It almost sounds too good to be true: Most families with kids will start receiving monthly checks for up to $300 per child this summer, starting in mid-July and continuing through December. And they don’t have to do anything, except perhaps keep the money safe from scammers.
“It’s the fact that people don’t have to do anything that scammers are going to glom onto and say, ‘Oh, yes, you do,’” says Federal Trade Commission spokesperson Colleen Tressler. “If you don’t have to do anything, that just sounds too easy.”
Scammers will say “they’ll help you get the payments faster or earlier, and we know they can’t, or get you more money, which they can’t, or tell you other lies,” she says.
About those checks
The money is an advance on half of the child tax credit for tax year 2021. Families will get the other half when they file their 2021 taxes next year. Or they can opt out of this prepayment and get the full credit next year.
A quick rundown of the child tax credit prepayment, which was set in motion by the American Rescue Plan:
- Who’s eligible: People with at least one child who is 17 or younger as of Dec. 31, 2021, and who meet income requirements. The maximum benefit goes to those with modified adjusted gross income under $75,000 for single filers, $112,500 for head of household and $150,000 for married filing jointly. The benefit phases out for higher incomes.
- How much will people get: The maximum benefit is $250 per month for children 6-17, $300 per month for children 5 and younger.
- When to expect a check: On or about the 15th of the month, from July to December.
- How the payment will be delivered: By direct deposit, paper check or debit card.
Beware of unsolicited communication
Tressler cautions that the IRS will not email, text, call or direct-message you as an initial contact. You should delete those messages unread. Clicking a link or responding could connect you with a scammer or infect your phone or computer with a virus; it won’t help you get your check any sooner.
Eva Velasquez, president and CEO of the Identity Theft Resource Center, agrees: “Do not rely on incoming communications. If you didn’t initiate the contact, don’t engage.” She adds that caller ID cannot be trusted; even if a government agency’s name is listed, thieves may have originated the call and “spoofed” the caller ID display.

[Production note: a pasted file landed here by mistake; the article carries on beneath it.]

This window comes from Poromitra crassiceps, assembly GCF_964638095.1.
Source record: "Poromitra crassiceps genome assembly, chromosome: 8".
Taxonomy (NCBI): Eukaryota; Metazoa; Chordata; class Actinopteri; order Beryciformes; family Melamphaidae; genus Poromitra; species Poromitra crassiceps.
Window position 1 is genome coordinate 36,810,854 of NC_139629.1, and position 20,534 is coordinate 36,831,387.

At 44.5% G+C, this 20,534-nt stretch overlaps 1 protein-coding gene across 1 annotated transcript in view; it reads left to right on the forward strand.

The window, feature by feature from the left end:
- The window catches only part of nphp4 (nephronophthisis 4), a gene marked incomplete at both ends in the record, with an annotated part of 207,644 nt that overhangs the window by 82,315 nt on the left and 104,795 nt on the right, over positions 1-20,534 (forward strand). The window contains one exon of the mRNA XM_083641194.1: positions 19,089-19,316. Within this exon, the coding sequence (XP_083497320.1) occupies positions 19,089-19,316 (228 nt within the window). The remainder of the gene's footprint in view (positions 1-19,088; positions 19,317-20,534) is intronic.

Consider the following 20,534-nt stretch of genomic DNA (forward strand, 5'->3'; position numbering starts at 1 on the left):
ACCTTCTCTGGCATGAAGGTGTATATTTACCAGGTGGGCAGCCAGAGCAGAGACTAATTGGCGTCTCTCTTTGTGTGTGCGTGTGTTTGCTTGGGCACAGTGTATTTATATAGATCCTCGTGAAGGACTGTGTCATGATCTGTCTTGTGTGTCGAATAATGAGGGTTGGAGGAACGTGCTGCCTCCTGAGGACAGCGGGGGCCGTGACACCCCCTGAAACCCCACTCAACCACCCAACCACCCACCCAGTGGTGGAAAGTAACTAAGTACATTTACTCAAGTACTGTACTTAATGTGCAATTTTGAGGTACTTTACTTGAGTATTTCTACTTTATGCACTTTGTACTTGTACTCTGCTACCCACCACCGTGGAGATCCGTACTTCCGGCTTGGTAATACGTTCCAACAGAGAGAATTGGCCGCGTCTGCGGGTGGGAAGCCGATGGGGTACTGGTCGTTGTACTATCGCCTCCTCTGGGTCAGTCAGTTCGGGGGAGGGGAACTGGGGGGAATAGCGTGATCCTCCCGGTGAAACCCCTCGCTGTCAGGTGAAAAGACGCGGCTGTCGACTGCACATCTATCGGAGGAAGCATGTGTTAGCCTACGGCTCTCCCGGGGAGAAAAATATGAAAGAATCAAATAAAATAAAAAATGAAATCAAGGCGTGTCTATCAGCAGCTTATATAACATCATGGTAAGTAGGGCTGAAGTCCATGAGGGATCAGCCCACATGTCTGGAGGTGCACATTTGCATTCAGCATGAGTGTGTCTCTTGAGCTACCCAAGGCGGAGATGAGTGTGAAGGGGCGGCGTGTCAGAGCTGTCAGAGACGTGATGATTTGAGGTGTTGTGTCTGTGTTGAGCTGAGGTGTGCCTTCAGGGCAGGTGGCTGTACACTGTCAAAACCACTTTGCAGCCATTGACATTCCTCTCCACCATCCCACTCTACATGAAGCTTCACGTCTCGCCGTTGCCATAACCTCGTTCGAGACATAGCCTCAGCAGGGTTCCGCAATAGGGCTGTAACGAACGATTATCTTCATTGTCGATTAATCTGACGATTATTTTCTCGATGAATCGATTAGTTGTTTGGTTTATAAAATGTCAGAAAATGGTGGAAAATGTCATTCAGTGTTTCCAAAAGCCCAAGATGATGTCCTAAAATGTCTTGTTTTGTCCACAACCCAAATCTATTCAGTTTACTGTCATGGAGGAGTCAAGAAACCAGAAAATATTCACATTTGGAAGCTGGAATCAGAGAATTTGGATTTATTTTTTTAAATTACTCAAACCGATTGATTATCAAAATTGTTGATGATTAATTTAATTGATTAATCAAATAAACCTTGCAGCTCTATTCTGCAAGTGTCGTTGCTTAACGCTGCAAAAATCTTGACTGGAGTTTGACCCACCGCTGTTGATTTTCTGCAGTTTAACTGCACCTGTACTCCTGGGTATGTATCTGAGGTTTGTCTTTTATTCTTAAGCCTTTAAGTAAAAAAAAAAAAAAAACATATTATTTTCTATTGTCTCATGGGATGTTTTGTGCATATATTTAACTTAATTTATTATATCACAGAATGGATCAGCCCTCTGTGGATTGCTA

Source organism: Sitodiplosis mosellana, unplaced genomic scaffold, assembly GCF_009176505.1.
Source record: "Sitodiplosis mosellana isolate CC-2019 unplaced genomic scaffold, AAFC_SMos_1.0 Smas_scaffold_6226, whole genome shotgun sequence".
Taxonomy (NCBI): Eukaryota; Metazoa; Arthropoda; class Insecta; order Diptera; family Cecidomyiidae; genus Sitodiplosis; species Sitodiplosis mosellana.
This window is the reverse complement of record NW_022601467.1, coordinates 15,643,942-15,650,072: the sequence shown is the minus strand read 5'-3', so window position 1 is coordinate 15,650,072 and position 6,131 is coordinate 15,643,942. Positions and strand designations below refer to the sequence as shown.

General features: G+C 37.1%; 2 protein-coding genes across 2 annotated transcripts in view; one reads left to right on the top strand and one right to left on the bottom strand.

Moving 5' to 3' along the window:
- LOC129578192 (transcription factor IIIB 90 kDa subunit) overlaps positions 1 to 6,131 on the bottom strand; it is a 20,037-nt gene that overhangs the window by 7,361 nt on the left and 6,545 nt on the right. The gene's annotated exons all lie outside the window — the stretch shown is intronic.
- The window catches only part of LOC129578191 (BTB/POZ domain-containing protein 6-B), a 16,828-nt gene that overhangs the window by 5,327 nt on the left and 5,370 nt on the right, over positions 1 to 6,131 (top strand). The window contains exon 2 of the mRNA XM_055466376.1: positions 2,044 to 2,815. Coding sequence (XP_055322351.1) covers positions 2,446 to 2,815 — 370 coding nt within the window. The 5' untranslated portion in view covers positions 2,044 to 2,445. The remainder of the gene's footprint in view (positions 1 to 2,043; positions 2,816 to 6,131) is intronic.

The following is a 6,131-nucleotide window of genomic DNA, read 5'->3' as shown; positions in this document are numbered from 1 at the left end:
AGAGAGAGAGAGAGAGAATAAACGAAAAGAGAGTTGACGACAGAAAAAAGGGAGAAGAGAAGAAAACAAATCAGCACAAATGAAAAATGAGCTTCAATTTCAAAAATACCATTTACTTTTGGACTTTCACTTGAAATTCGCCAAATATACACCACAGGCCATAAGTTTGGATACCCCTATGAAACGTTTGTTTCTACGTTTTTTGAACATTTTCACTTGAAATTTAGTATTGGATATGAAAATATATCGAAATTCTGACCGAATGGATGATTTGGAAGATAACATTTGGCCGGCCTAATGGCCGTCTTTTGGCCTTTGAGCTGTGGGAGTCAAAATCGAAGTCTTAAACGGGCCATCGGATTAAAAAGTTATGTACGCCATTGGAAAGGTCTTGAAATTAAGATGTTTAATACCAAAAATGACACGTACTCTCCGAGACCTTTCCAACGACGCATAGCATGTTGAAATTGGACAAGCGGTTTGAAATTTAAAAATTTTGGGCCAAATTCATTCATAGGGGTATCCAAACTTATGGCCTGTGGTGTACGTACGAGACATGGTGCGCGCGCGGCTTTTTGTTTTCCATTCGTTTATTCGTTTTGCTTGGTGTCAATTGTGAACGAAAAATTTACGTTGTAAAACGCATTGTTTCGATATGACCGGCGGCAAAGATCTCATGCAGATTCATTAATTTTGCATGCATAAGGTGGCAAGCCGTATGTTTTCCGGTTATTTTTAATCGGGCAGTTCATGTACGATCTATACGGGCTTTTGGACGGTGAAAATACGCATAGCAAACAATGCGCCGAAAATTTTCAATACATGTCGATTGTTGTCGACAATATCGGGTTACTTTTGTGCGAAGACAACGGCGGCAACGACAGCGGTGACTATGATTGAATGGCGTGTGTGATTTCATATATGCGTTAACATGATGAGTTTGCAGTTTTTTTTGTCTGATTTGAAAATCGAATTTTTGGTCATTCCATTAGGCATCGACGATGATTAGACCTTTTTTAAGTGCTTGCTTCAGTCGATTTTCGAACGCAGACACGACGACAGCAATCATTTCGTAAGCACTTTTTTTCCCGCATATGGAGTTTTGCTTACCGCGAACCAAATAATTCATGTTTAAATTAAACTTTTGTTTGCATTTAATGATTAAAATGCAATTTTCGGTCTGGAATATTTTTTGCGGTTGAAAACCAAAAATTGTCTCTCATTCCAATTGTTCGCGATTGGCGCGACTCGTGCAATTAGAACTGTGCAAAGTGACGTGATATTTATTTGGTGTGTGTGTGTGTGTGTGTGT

Giving sensitive information such as your birthdate and Social Security number over the phone is particularly fraught, she said. Once scammers have that information, they can use your information to pose as you on the IRS site and reroute your money to them. The same thing can happen if you key your information into a site other than the actual IRS one.
What to do instead
Tressler points out that most people don’t need to do anything at all unless it’s simply hanging up the phone and deleting texts and emails.
If you want to opt out of the automatic payments or change your information, you can do it safely at the IRS website. Make sure you are at irs.gov. An IRS child credit information page has links to tools that allow users to make changes or to check to see if they are enrolled. Other tips:
- Don’t respond to any communication from the IRS other than snail mail, and be sure it’s genuine. Real IRS correspondence has a notice (CP) or letter (LTR) number on either the top or the bottom right corner. This IRS web page can help you verify authenticity.
- If your check will be mailed to you, go to USPS.com and sign up for Informed Delivery, which emails you photos of your mail before it is delivered. It’s free. When your check is expected, pick up your mail or have someone do it for you as quickly as possible. Velasquez says there were reports of stimulus checks being stolen from mailboxes as well as attempts to strongarm mail-delivery vehicles to steal the checks.
- If you believe your check was stolen from your mailbox, the IRS can trace the check and replace the money.
- If someone tries to scam you out of some of the money or offers “help” in getting it sooner, you can report it to the FTC at email@example.com.
- Finally, if you share custody of a child, be sure you know who is supposed to get those checks, Velasquez says. Sometimes what appears to be a missing check isn’t.